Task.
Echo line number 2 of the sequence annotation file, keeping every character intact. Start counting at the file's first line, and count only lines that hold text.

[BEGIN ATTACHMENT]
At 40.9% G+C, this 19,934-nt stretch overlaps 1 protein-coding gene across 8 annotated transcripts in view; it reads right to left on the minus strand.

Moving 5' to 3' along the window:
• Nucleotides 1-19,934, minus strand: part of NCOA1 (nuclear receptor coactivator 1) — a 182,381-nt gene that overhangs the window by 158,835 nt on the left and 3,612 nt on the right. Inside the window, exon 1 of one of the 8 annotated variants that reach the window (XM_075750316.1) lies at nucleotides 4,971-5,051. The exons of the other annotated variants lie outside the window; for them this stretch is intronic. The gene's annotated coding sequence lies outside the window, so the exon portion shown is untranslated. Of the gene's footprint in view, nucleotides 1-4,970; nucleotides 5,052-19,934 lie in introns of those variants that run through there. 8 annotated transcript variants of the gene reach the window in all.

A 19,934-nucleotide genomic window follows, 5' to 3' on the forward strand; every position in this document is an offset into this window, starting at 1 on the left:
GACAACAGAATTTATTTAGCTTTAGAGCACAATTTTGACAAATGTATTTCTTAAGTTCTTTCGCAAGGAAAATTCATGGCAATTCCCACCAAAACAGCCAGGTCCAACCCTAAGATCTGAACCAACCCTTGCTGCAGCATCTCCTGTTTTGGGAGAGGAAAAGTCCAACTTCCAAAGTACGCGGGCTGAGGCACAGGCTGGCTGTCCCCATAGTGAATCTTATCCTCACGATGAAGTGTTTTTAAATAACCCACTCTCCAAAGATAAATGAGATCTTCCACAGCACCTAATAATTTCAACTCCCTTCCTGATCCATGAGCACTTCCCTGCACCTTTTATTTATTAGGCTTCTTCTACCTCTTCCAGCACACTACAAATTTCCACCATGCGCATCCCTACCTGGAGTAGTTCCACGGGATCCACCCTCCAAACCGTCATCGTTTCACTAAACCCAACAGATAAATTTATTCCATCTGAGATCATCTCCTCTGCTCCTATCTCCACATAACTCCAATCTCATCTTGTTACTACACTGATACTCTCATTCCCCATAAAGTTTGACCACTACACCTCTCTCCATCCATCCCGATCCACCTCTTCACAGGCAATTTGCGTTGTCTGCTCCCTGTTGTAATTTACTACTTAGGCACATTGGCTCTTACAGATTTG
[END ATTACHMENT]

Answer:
Moving 5' to 3' along the window: